Hackers Use Hovering to Deliver Latest Malware Attack


Thought Leadership

Hackers Use Hovering to Deliver Latest Malware Attack

Dena Bauckman

Malware is most commonly delivered in an email attachment, and it’s common for the attachment to be a Microsoft Office document. What is uncommon is a new attack where malware is delivered when the user hovers their mouse over a link – without clicking – in a PowerPoint slideshow.
In this latest type of attack, the user is sent an email with a PowerPoint slideshow attached that has a name such as order.ppsx or invoice.ppsx and a subject of “Purchase Order #12809” or “Confirmation.” When the user clicks on the attachment, they get a screen with a hyperlink that says “Loading please wait.” If the user simply hovers their mouse over the link, PowerShell code is executed. At this point, most versions of Microsoft Office will display a security warning that allows the user to continue by clicking “Enable.” If the user clicks “Enable,” malware is downloaded and executed on the user’s machine.

Despite the fact that the attack requires the user to click on an attachment from a potentially unknown sender and click “Enable” on the Microsoft security warning, we all know there are users that will click.  Users often don’t think of Microsoft Office files, and especially PowerPoint files, as being dangerous. Unfortunately, they also have become desensitized to the Microsoft security warnings and typically click “Enable” without a second thought. But the real issue for users in this attack is that simply hovering over the link is what launches the attack. Users have been trained to hover over hyperlinks to determine if the underlying link looks malicious. Since the user did not click on the link, they won’t associate the security warning with their action of hovering over the link and are more likely to click “Enable” to get the PowerPoint slideshow to start.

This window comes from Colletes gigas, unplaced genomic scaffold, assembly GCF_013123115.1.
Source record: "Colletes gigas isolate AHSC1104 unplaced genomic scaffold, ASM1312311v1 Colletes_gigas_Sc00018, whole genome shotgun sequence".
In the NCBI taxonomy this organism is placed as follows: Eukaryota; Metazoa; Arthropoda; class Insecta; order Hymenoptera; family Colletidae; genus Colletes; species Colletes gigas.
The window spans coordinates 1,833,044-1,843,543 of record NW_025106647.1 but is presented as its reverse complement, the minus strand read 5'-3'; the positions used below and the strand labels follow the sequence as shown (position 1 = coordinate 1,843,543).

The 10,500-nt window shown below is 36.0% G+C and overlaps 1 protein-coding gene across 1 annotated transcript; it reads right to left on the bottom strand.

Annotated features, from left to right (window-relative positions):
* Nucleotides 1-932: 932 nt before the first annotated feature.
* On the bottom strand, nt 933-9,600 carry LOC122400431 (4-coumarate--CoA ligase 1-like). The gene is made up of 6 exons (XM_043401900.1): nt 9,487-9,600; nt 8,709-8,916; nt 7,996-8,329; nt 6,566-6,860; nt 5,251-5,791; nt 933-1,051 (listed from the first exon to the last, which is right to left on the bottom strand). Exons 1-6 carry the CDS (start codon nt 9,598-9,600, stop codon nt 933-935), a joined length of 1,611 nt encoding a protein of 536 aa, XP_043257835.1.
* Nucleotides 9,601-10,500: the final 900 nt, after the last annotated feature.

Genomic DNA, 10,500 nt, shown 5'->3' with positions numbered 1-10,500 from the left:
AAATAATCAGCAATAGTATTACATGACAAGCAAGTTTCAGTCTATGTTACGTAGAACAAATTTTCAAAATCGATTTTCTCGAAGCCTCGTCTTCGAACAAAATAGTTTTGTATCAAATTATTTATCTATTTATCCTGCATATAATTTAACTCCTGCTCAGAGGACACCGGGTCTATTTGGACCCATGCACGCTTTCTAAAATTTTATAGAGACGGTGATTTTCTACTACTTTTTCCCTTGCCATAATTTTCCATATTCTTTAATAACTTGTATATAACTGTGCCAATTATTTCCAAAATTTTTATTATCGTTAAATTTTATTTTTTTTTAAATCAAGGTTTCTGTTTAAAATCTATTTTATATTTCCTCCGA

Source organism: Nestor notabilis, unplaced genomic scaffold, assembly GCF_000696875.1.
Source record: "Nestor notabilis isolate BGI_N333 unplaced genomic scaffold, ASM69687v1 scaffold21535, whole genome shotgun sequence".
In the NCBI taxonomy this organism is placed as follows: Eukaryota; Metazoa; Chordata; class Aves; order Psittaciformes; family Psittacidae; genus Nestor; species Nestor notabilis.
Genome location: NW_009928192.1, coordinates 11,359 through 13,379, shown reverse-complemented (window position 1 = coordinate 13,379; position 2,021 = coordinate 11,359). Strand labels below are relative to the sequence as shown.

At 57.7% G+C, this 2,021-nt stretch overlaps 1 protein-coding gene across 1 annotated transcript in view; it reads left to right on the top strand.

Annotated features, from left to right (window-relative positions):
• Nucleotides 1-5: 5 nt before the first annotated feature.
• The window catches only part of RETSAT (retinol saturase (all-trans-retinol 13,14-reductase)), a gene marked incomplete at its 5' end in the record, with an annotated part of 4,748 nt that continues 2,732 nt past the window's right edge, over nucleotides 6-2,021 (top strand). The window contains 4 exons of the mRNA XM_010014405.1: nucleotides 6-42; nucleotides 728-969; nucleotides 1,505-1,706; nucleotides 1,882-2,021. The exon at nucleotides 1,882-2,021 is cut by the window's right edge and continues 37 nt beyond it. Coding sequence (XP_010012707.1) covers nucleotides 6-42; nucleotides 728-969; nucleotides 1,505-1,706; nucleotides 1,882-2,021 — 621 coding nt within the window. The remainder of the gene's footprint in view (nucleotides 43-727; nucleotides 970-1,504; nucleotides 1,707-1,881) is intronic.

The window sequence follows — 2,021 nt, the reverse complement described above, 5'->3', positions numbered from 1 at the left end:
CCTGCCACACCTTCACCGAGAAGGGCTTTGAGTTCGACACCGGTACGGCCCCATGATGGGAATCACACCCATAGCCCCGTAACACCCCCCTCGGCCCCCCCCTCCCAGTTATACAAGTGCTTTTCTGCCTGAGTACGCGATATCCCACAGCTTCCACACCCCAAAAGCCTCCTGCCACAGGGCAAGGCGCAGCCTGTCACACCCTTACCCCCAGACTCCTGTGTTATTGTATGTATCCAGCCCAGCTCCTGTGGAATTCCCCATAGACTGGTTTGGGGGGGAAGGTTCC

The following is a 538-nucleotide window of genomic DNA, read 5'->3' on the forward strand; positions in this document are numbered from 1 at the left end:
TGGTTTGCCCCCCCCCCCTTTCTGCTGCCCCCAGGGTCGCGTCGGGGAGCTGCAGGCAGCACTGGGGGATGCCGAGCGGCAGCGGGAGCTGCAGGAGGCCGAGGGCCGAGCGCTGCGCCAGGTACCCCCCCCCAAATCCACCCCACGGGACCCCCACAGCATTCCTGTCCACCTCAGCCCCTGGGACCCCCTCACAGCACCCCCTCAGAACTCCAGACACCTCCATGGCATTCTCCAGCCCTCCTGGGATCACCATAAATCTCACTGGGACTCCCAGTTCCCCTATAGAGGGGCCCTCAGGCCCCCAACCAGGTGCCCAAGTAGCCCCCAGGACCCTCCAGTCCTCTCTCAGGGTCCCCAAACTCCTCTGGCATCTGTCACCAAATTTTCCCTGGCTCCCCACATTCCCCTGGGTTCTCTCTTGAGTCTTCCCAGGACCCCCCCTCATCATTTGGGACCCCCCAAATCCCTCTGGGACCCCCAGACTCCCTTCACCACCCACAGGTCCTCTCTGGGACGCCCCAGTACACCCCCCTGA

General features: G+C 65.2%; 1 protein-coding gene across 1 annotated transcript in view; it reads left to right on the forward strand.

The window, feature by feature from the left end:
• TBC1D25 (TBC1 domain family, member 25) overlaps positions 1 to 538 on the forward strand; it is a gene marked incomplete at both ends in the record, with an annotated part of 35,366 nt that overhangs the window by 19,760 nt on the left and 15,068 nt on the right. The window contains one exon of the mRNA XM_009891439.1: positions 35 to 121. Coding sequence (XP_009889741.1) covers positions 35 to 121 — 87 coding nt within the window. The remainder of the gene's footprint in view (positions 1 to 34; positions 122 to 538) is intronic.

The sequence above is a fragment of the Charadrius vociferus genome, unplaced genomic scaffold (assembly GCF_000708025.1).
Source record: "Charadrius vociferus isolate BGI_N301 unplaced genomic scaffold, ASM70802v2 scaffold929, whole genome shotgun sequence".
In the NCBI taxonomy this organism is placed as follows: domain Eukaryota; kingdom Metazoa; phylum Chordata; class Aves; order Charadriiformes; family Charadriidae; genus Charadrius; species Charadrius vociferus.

Training your users on email threats and how to protect themselves is critical, but as this attack shows, attackers are continuously finding new ways to trick the user. In addition to user training, it is critical to make sure you have a threat protection solution that can identify the latest threats and prevent them from ever getting to your users.
ZixProtect uses highly accurate multi-layer filtering to identify unwanted and malicious emails.  Analysis is done by a series of filters that look for the increasingly complicated attacks. Filtering starts with basic IP and URL filtering and then move through more complicated phrase and pattern filtering that identify content in email designed to trick a user into clicking. Emails are then subjected to malware filtering that examines attachments to detect if there is dangerous malware or ransomware hidden within. To keep on top of the changing threat landscape, our live threat analysts work around the clock reviewing live email traffic and updating the filters to stop even the latest of threats.
To learn more about ZixProtect, register for our free, 30-day trial or visit the product web page.